Sources: The Library of Congress Country Studies; CIA World Factbook
The Toro Kingdom evolved out of a breakaway segment of Bunyoro some time before the nineteenth century. The Batoro and Banyoro speak closely related languages, Lutoro and Lunyoro, and share many other similar cultural traits. The Batoro live on Uganda's western border, south of Lake Albert. They constitute roughly 3.2 percent of the population, but the Toro king (also called omukama) also claims to rule over the Bakonjo and Baamba people in the more fertile highlands above the plains of Toro. These highlands support cultivation of coffee as well as cotton, rice, sugarcane, and cocoa. Jurisdictional disputes have erupted into violence many times during colonial and independent rule and led to the formation of the Ruwenzururu political movement that was still disrupting life in Toro in the late 1980s.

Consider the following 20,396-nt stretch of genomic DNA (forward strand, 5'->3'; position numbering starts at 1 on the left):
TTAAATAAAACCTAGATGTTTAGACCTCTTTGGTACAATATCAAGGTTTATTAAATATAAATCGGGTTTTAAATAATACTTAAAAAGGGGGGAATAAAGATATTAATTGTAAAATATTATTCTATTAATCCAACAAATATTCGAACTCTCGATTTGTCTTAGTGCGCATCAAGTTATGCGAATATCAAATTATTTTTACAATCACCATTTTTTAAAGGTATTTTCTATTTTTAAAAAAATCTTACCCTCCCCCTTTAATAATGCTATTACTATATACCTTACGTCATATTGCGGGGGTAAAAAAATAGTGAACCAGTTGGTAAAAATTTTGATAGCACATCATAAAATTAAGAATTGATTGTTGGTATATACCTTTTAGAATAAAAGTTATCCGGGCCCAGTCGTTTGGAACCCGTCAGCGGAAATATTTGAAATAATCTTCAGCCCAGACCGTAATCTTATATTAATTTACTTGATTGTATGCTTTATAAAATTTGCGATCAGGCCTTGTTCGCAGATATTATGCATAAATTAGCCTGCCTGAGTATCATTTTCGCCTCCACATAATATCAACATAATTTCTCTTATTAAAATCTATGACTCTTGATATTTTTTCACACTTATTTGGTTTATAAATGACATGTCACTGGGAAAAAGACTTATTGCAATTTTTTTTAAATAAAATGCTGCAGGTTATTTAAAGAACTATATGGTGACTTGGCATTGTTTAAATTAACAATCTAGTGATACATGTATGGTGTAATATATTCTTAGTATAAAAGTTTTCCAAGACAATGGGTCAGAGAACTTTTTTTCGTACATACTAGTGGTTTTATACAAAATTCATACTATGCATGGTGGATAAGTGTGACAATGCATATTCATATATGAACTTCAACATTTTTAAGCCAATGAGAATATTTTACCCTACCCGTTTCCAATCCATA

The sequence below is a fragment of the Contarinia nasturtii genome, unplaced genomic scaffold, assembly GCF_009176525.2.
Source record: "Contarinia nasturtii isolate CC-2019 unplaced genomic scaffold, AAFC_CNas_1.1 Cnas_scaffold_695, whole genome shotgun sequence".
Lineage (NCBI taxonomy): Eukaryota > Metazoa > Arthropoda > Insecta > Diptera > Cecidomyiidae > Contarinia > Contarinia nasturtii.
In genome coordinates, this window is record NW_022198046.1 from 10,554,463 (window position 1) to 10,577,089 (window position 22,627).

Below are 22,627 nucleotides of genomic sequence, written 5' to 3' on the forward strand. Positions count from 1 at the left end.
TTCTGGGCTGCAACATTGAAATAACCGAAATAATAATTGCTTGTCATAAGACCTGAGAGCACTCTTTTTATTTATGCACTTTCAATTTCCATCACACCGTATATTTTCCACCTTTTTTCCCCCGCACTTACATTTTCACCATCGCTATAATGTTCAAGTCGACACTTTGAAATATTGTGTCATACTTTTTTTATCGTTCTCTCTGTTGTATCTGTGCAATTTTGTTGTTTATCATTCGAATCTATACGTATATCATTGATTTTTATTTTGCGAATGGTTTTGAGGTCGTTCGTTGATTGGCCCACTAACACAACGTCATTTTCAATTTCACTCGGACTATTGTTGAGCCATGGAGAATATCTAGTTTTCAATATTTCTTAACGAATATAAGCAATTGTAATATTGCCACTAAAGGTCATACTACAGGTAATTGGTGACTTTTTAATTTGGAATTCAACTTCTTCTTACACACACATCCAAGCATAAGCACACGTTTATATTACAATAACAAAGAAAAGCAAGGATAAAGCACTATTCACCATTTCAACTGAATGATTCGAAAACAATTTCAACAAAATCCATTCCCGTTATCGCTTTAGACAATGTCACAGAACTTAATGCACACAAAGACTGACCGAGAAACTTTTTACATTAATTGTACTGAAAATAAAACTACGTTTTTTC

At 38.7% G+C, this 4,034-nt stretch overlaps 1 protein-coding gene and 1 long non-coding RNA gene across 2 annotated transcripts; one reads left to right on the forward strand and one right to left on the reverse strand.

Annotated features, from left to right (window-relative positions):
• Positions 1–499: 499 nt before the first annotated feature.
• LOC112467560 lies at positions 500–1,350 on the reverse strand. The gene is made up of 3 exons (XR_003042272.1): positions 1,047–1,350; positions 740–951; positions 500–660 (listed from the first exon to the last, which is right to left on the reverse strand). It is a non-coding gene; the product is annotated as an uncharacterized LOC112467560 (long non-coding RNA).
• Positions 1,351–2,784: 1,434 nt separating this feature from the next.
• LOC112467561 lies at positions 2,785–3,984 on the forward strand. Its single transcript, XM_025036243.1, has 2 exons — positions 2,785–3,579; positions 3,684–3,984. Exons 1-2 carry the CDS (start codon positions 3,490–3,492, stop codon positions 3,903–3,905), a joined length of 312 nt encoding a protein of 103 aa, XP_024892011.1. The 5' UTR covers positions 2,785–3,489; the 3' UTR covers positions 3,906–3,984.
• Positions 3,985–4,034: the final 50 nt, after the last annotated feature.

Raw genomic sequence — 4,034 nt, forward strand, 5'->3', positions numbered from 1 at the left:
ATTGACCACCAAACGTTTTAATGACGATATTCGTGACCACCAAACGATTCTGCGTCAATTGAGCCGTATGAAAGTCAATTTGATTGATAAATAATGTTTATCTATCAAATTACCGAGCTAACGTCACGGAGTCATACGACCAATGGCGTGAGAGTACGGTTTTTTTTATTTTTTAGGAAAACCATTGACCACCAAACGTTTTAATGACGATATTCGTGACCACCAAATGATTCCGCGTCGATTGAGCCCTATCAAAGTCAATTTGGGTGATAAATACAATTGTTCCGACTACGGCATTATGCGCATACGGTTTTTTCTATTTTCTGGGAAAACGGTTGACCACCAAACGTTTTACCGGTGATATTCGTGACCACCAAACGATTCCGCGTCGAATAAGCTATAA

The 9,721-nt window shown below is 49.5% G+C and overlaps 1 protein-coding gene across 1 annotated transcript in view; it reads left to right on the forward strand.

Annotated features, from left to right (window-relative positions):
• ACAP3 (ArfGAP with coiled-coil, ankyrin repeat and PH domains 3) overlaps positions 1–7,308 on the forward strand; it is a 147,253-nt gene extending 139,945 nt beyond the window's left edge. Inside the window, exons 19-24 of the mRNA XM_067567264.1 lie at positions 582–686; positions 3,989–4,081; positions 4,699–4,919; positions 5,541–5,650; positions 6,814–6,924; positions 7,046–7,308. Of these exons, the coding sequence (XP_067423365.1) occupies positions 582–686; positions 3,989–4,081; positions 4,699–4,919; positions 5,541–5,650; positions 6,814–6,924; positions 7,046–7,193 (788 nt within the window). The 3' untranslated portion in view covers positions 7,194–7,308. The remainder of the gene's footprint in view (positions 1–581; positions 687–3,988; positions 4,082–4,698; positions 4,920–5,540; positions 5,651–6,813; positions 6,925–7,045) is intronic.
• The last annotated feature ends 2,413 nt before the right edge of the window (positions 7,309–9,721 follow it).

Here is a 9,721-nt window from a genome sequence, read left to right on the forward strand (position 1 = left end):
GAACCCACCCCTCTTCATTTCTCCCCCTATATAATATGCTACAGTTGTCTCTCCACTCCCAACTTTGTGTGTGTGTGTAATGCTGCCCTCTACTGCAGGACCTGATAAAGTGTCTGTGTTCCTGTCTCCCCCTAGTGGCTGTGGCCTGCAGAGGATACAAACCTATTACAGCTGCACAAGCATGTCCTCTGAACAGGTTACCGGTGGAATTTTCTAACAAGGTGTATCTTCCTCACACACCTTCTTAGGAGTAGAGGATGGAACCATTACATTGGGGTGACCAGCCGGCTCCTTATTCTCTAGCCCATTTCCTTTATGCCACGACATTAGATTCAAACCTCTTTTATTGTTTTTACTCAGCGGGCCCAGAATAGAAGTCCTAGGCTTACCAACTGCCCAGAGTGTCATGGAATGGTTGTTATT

Toro is a highly centralized kingdom like Buganda but similar in stratification to Bunyoro. The omukama has numerous retainers and royal advisers. Chiefs govern at several levels below the king, and like the kabaka of Buganda, the Toro ruler can appoint favored clients to these positions of power. Clientship--often involving cattle exchange--is an important means of social advancement.
Data as of December 1990
NOTE: The information regarding Uganda on this page is re-published from The Library of Congress Country Studies and the CIA World Factbook. No claims are made regarding the accuracy of Uganda Batoro information contained here. All suggestions for corrections of any errors about Uganda Batoro should be addressed to the Library of Congress and the CIA.